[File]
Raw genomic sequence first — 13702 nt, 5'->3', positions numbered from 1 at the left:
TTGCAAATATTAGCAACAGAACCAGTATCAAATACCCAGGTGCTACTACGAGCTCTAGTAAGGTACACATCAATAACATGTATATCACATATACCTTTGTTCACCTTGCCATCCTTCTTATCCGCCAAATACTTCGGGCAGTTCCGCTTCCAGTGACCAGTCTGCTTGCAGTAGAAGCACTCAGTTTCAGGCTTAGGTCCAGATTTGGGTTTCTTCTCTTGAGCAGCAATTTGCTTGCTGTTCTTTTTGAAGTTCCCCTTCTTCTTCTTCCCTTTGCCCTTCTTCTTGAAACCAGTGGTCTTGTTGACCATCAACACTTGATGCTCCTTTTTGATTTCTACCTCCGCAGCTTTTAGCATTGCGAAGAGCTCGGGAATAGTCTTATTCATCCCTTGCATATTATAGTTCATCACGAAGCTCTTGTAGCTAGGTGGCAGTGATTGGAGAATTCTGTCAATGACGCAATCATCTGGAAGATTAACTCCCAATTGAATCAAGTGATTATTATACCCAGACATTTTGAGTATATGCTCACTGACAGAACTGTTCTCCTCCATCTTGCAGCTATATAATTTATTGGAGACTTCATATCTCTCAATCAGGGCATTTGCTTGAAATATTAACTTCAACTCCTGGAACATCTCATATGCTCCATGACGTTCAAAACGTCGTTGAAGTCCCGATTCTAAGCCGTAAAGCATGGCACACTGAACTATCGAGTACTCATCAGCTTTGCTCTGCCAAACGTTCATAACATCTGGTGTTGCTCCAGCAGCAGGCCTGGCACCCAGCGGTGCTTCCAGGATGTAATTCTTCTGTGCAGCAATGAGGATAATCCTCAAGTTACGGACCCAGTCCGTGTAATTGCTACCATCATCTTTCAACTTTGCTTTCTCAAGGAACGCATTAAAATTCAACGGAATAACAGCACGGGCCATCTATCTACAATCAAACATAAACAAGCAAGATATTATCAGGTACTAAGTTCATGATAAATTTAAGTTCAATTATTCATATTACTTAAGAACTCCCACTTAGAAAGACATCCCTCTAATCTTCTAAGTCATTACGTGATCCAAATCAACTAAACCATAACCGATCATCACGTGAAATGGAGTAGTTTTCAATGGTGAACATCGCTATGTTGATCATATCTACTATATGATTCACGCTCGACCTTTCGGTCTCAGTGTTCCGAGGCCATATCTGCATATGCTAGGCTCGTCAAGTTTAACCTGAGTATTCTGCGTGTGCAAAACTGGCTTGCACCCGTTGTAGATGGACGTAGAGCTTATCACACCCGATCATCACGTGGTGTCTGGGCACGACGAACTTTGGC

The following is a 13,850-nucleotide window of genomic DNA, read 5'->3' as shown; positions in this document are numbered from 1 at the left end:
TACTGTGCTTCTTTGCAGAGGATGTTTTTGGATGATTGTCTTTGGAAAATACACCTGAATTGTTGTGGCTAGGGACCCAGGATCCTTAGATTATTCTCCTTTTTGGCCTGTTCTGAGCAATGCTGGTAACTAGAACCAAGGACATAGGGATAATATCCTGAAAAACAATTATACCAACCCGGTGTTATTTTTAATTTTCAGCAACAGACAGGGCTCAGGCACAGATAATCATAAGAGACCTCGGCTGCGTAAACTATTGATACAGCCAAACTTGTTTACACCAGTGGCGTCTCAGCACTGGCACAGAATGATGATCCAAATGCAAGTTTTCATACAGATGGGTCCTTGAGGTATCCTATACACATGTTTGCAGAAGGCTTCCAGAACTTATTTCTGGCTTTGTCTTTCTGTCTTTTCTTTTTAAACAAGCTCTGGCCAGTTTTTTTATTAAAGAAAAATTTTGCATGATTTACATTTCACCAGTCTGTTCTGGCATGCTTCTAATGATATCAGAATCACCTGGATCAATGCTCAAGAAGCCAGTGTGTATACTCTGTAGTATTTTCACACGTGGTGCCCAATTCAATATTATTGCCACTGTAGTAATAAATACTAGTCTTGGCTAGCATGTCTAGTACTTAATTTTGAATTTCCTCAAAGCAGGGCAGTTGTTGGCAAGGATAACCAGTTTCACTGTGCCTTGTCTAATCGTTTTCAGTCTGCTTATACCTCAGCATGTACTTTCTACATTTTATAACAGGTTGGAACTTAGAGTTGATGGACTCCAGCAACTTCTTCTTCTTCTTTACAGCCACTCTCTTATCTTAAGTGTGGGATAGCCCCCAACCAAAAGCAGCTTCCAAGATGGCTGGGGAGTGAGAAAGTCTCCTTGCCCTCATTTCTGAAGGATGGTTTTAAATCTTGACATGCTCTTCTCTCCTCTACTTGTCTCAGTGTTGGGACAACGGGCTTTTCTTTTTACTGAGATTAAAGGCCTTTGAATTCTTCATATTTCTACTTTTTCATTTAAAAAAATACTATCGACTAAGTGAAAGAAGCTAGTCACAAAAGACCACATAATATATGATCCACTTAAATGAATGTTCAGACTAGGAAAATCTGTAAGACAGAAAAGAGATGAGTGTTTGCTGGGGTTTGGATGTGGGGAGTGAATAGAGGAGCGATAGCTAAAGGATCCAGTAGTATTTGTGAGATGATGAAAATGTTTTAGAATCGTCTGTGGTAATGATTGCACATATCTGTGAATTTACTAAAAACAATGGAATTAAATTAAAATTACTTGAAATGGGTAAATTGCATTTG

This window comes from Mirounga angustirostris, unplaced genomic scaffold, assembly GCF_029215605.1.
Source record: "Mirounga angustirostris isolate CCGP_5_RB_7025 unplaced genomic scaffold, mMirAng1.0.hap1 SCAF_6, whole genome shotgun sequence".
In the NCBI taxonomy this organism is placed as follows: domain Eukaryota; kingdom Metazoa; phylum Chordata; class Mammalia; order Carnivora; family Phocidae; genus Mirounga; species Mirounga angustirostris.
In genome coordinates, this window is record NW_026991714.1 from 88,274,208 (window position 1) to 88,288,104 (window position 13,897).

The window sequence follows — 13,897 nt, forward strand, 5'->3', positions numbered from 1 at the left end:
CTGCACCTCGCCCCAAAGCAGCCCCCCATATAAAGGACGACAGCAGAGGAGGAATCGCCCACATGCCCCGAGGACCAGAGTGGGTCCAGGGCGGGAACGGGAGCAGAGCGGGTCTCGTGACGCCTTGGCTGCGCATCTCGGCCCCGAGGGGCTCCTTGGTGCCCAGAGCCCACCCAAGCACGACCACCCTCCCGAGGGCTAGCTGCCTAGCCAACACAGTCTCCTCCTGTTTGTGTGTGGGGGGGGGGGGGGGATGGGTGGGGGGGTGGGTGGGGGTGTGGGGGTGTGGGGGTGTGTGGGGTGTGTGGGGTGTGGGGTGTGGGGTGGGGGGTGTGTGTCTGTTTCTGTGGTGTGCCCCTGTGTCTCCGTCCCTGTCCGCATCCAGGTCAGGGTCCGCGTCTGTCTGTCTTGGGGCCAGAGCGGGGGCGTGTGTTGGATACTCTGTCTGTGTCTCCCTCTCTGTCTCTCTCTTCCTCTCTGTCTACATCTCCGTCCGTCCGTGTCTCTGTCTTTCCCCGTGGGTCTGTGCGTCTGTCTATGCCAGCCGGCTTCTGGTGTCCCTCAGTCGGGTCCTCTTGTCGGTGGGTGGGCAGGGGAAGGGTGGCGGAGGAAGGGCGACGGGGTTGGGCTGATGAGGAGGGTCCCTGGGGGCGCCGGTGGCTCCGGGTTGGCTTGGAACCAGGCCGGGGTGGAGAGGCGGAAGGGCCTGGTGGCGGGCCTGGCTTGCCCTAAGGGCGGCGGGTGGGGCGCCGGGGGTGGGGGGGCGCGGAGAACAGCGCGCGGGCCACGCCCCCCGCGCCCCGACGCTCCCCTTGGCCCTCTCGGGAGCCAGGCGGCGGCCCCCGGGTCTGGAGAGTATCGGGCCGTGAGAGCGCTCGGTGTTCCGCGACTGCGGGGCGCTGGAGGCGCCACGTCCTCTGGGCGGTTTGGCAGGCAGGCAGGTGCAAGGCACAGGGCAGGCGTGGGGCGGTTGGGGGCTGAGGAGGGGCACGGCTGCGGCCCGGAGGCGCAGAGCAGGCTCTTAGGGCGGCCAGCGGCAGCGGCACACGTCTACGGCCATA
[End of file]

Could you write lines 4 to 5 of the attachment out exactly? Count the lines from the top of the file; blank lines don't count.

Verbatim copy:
TACTGTGCTTCTTTGCAGAGGATGTTTTTGGATGATTGTCTTTGGAAAATACACCTGAATTGTTGTGGCTAGGGACCCAGGATCCTTAGATTATTCTCCTTTTTGGCCTGTTCTGAGCAATGCTGGTAACTAGAACCAAGGACATAGGGATAATATCCTGAAAAACAATTATACCAACCCGGTGTTATTTTTAATTTTCAGCAACAGACAGGGCTCAGGCACAGATAATCATAAGAGACCTCGGCTGCGTAAACTATTGATACAGCCAAACTTGTTTACACCAGTGGCGTCTCAGCACTGGCACAGAATGATGATCCAAATGCAAGTTTTCATACAGATGGGTCCTTGAGGTATCCTATACACATGTTTGCAGAAGGCTTCCAGAACTTATTTCTGGCTTTGTCTTTCTGTCTTTTCTTTTTAAACAAGCTCTGGCCAGTTTTTTTATTAAAGAAAAATTTTGCATGATTTACATTTCACCAGTCTGTTCTGGCATGCTTCTAATGATATCAGAATCACCTGGATCAATGCTCAAGAAGCCAGTGTGTATACTCTGTAGTATTTTCACACGTGGTGCCCAATTCAATATTATTGCCACTGTAGTAATAAATACTAGTCTTGGCTAGCATGTCTAGTACTTAATTTTGAATTTCCTCAAAGCAGGGCAGTTGTTGGCAAGGATAACCAGTTTCACTGTGCCTTGTCTAATCGTTTTCAGTCTGCTTATACCTCAGCATGTACTTTCTACATTTTATAACAGGTTGGAACTTAGAGTTGATGGACTCCAGCAACTTCTTCTTCTTCTTTACAGCCACTCTCTTATCTTAAGTGTGGGATAGCCCCCAACCAAAAGCAGCTTCCAAGATGGCTGGGGAGTGAGAAAGTCTCCTTGCCCTCATTTCTGAAGGATGGTTTTAAATCTTGACATGCTCTTCTCTCCTCTACTTGTCTCAGTGTTGGGACAACGGGCTTTTCTTTTTACTGAGATTAAAGGCCTTTGAATTCTTCATATTTCTACTTTTTCATTTAAAAAAATACTATCGACTAAGTGAAAGAAGCTAGTCACAAAAGACCACATAATATATGATCCACTTAAATGAATGTTCAGACTAGGAAAATCTGTAAGACAGAAAAGAGATGAGTGTTTGCTGGGGTTTGGATGTGGGGAGTGAATAGAGGAGCGATAGCTAAAGGATCCAGTAGTATTTGTGAGATGATGAAAATGTTTTAGAATCGTCTGTGGTAATGATTGCACATATCTGTGAATTTACTAAAAACAATGGAATTAAATTAAAATTACTTGAAATGGGTAAATTGCATTTG

This window comes from Mirounga angustirostris, unplaced genomic scaffold, assembly GCF_029215605.1.